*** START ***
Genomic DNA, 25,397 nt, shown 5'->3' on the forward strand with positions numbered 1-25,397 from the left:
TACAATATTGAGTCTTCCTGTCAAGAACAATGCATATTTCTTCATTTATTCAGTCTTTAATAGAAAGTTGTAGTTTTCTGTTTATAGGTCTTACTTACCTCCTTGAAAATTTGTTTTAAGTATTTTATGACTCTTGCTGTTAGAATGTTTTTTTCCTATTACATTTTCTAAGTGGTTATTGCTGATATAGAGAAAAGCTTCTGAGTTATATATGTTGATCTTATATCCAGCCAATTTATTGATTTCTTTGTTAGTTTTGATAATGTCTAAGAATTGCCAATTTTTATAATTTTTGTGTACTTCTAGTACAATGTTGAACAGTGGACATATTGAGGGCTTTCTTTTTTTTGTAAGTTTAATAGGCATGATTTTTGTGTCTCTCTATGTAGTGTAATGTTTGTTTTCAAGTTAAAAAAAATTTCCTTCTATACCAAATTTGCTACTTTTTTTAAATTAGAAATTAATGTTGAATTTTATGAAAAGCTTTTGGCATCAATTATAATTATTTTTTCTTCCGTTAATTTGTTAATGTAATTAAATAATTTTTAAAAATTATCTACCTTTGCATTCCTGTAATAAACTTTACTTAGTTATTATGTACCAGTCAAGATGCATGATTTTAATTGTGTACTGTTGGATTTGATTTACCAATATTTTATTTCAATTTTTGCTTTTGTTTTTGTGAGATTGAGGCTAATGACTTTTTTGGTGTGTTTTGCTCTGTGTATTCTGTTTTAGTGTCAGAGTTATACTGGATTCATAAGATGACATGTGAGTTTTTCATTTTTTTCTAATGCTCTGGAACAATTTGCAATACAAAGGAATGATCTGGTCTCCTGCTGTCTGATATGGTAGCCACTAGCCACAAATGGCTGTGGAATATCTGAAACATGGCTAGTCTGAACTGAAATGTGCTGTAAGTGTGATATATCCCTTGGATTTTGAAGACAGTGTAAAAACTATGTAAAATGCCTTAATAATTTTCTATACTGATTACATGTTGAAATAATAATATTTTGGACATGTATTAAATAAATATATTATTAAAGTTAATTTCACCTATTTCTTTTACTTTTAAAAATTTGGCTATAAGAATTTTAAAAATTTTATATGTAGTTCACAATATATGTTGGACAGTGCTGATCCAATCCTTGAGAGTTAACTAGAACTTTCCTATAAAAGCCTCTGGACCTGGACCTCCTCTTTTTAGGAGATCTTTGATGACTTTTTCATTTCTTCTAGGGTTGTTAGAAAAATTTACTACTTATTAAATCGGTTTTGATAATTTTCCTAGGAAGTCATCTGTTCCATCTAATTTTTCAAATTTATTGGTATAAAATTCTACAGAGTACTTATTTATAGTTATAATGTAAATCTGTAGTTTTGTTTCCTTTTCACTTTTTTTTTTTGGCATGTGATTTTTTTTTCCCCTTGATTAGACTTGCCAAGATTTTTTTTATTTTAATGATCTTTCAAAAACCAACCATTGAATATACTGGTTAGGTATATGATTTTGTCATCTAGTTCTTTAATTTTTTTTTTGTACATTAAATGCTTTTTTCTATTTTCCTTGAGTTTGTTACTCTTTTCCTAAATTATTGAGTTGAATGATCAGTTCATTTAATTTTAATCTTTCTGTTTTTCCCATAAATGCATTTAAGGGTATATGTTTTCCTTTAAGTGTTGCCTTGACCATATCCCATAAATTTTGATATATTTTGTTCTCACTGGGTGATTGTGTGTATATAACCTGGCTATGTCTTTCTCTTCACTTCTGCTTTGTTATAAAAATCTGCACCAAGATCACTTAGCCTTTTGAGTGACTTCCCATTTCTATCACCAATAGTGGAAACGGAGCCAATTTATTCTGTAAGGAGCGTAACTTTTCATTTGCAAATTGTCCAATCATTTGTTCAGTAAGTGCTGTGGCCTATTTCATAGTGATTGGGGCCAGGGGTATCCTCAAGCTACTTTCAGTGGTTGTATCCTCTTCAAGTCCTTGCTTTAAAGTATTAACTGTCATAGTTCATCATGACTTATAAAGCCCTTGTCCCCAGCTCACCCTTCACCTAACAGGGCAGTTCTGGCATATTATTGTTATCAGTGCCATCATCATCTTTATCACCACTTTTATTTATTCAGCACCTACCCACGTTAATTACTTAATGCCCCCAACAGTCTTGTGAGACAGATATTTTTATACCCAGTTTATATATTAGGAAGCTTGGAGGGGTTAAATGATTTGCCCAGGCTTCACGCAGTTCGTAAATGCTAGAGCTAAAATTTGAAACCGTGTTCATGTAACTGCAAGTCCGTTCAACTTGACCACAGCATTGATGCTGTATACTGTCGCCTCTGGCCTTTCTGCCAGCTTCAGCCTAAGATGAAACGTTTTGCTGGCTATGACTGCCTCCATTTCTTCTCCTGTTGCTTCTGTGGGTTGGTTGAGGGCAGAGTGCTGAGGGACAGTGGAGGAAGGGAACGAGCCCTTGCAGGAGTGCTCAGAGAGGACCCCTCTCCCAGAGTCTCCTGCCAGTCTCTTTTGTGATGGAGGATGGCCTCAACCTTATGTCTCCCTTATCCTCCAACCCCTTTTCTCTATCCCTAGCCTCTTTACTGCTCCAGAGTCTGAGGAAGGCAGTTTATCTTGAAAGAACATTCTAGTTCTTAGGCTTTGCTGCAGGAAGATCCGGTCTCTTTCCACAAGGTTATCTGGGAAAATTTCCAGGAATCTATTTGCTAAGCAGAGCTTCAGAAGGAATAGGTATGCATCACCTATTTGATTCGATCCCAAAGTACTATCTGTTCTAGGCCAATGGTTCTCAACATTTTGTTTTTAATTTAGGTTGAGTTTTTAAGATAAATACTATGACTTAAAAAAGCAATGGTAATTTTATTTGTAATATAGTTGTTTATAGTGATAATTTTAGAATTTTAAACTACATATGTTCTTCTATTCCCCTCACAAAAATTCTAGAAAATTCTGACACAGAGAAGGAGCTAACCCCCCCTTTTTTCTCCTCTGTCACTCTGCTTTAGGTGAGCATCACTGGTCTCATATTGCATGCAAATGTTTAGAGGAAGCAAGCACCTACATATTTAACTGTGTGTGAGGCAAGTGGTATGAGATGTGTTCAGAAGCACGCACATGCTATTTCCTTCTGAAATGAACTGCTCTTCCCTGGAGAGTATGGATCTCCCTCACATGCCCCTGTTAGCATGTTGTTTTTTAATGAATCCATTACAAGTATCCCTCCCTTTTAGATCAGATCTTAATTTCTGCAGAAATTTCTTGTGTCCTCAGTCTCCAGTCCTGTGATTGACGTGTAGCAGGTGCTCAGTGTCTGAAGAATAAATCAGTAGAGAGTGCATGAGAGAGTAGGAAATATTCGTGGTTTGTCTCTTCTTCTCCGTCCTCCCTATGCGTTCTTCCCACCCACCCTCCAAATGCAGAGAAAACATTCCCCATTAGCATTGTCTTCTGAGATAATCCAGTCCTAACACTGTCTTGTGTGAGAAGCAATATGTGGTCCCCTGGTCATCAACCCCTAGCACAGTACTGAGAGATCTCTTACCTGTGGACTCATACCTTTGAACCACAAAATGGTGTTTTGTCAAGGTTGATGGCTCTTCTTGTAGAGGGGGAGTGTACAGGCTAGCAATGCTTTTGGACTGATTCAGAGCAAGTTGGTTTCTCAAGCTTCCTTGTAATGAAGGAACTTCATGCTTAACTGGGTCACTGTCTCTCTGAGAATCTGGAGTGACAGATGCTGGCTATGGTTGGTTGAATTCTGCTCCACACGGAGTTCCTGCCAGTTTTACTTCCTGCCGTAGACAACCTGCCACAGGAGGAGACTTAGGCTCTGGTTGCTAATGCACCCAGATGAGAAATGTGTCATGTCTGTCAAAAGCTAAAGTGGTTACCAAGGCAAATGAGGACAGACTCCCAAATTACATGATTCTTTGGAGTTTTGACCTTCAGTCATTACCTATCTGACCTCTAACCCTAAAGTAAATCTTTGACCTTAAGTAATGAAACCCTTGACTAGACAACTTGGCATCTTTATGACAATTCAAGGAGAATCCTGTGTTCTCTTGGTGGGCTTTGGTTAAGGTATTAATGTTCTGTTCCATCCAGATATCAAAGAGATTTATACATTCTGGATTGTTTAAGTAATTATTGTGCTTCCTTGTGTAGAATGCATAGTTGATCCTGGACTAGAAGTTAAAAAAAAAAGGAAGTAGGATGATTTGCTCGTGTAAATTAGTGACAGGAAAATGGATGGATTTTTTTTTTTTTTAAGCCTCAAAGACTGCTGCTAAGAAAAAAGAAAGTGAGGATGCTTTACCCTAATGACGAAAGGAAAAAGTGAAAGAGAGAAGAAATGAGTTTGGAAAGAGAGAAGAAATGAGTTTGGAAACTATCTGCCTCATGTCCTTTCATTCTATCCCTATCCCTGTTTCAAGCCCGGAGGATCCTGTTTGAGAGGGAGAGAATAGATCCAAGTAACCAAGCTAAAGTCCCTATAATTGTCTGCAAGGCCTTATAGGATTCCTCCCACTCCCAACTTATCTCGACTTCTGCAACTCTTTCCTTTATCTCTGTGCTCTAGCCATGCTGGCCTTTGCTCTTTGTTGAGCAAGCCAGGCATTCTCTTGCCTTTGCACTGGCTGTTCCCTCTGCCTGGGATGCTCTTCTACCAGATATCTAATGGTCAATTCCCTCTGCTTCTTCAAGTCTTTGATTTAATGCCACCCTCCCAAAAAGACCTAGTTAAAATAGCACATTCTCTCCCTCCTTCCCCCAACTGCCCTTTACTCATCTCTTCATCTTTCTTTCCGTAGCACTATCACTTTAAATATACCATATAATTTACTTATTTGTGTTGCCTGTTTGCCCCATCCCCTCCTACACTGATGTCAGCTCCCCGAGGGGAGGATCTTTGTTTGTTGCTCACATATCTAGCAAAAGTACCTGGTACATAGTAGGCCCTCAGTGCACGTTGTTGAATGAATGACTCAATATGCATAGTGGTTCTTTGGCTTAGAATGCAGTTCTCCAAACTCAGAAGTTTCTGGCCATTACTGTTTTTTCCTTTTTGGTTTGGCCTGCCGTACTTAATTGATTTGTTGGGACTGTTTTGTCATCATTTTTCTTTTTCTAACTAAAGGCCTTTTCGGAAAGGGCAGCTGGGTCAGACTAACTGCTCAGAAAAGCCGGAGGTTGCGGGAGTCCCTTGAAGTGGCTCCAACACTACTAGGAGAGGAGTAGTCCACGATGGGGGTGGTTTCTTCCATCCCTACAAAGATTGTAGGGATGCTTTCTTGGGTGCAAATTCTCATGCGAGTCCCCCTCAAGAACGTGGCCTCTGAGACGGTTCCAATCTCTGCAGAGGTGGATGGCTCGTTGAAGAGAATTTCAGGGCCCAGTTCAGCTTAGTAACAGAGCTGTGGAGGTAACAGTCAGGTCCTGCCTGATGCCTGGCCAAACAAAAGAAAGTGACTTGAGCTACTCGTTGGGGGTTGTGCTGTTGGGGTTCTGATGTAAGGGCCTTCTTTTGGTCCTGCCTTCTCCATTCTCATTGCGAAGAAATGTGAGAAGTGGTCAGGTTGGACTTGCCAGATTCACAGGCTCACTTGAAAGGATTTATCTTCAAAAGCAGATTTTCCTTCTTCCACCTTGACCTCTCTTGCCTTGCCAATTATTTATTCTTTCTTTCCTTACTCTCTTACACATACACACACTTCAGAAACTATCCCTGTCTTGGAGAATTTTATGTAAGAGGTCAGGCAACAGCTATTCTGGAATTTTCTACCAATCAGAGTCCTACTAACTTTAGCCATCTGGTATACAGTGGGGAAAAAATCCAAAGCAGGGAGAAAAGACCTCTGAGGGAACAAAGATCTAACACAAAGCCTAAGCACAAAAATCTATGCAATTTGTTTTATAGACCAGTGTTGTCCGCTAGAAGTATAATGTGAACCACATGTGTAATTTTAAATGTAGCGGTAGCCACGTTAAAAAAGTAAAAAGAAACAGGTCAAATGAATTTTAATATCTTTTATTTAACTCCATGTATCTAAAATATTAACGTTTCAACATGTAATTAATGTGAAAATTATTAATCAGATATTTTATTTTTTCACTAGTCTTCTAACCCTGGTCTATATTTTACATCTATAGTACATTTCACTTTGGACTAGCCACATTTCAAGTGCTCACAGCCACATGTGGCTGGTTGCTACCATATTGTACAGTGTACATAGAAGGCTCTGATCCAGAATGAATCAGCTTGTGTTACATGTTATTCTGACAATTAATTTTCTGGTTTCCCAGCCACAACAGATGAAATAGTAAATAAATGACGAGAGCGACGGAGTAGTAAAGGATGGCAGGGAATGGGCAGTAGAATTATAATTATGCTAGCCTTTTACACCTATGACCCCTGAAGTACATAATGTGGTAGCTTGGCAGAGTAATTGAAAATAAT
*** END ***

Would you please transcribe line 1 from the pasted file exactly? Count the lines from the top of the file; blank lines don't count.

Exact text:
Genomic DNA, 25,397 nt, shown 5'->3' on the forward strand with positions numbered 1-25,397 from the left: